Alumni Spotlight: Amaya Varma
In this month’s Alumni Spotlight we are recognizing Amaya Varma. Amaya spent three years at Hershey Montessori School, completing 7th, 8th and 9th grade at our Huntsburg campus. Amaya attended Montessori schools her entire life, and it seemed like the natural next step to come to Hershey after completing 6th grade at her Montessori elementary school. She has had many family members attend or teach at boarding schools in India, so she was familiar with Montessori and boarding school education while attending school.
Amaya is from the Pacific Northwest and currently lives in Portland, Oregon. She is in her final year at Portland State University pursuing a bachelor’s degree in Anthropology. Amaya is writing her undergraduate thesis on Montessori Pedagogy and the concept of culture in the classroom. She has begun applying to master’s programs as well.
She is a huge foodie who loves to travel and plans on traveling everywhere she possibly can.
Below is our full interview with Amaya:
What did you like most about your Montessori education?
I love that it has allowed me to be the person I am today. Montessori education cultivates individual and community growth in ways that complement each other.
What is your favorite Hershey memory?
I don’t think I can just pick one! Although I loved the academic/daytime parts of Hershey, my fondest memories are BY FAR within the boarding community and the family that was built there.
- I am quite fond of my memories of roommates in 8th grade–we would laugh and not be able to stop.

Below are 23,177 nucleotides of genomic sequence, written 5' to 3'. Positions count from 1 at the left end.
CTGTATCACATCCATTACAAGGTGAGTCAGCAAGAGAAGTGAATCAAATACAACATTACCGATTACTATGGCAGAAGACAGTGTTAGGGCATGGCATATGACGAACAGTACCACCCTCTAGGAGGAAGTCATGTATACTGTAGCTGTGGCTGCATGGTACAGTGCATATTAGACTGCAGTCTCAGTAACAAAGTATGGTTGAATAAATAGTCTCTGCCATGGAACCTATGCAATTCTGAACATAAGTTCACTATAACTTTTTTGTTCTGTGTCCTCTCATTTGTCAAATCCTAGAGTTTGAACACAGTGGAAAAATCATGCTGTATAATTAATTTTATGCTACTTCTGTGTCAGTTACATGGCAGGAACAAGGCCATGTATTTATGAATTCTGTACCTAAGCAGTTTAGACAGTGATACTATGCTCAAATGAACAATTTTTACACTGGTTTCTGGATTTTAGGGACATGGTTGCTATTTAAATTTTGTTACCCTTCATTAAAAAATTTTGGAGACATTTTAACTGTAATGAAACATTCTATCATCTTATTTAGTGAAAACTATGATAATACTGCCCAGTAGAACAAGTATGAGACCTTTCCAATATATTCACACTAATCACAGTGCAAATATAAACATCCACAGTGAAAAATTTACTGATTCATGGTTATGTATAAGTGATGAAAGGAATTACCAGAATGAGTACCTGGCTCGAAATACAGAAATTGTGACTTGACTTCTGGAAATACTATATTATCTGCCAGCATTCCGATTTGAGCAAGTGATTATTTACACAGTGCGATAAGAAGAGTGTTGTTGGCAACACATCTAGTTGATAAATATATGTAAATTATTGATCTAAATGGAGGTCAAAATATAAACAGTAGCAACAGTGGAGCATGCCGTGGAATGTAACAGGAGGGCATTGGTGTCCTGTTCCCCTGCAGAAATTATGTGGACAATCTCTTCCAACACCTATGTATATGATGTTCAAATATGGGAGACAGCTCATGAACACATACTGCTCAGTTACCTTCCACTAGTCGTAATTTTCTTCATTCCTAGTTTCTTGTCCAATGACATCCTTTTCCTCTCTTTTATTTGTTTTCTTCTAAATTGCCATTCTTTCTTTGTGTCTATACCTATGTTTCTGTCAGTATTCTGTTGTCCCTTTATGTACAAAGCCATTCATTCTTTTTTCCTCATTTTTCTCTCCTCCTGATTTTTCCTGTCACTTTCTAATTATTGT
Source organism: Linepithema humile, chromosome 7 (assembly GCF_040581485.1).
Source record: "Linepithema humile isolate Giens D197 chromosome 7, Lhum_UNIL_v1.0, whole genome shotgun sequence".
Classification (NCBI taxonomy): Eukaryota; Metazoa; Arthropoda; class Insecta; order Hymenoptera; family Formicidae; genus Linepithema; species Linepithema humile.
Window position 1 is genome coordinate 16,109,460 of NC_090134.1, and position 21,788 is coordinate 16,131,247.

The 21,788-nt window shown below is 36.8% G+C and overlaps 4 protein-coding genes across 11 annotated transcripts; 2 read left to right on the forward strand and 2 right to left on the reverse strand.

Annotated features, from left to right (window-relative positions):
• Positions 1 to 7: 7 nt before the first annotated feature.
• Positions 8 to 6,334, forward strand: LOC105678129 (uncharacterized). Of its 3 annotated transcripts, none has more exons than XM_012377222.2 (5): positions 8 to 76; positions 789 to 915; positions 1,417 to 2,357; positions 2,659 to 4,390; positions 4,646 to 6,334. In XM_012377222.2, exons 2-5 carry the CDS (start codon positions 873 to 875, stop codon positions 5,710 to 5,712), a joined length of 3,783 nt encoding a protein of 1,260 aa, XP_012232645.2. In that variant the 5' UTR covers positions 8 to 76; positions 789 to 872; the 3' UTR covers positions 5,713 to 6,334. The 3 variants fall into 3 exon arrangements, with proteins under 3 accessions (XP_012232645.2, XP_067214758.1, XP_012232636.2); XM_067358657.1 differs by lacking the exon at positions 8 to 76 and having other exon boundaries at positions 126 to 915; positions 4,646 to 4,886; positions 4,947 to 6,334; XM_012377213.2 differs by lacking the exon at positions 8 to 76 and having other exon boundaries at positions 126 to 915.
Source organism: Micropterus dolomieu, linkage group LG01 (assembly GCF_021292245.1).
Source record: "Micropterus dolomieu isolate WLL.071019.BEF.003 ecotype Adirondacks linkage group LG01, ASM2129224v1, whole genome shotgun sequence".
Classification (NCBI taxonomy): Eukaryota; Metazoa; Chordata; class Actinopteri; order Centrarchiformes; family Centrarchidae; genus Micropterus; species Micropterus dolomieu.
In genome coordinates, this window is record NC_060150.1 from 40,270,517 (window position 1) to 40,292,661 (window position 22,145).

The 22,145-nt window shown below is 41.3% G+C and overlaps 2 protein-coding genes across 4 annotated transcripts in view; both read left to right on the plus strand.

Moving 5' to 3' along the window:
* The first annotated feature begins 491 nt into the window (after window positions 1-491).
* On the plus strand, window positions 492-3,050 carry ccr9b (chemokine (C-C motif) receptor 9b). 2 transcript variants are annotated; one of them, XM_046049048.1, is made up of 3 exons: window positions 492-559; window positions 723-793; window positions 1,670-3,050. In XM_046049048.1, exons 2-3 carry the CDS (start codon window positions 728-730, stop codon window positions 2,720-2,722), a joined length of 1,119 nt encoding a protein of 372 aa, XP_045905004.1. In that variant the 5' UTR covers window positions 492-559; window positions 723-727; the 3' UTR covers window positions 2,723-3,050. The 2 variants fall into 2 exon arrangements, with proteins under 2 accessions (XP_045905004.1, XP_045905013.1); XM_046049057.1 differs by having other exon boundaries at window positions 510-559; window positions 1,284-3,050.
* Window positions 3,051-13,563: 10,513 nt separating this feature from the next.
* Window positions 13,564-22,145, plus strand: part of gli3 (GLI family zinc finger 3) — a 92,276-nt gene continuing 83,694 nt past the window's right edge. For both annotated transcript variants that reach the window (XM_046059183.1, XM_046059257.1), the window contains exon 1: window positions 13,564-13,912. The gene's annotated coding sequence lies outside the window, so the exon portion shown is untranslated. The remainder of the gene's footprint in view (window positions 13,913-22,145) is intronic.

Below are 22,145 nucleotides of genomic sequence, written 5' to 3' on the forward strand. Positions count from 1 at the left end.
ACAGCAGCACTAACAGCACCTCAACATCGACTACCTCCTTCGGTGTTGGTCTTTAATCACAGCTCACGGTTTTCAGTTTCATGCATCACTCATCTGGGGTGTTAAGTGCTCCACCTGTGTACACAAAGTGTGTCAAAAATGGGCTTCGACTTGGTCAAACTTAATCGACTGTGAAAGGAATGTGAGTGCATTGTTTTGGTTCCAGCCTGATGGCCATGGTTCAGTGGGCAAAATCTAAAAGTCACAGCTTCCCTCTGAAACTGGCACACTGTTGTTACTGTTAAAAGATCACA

- I loved when I got the rare opportunity to wake up the boys boarding floor in the mornings by ringing this obnoxiously loud cowbell and then try and dodge them the rest of the day.
- I loved when the school play was being put on and David McNees’ contagious and slightly overwhelming energy about the way somebody said a certain word sent us all into giggles. He couldn’t help but hop around onstage “projecting” in a grandiose demonstration.
- I loved the coolness of the morning air as we walked to morning barn chores and the peace you got at night after evening barn chores.
- I loved the satisfaction and the community I built as one of the consistent barn-cleaning volunteers for Friday community service. The consistency in who showed up always ensured work would get done quickly but properly so we could spend the remainder of the afternoon/evening enjoying each other’s company.
- I loved watching the students who had never seen snow before running out of bed first thing in the morning to jump outside in just shorts, no shoes, no shirt. It reminded us seasoned snow students that it was a blessing! They would quickly change their minds after a week, but their childlike excitement was not lost on onlookers.
- I loved packing and cleaning times in the boarding house. It was a time where you could bond with each other and with the houseparents specifically.
- I loved our hug lines at night where every boarder would line up to give each other a goodnight hug before heading to their respective dorms.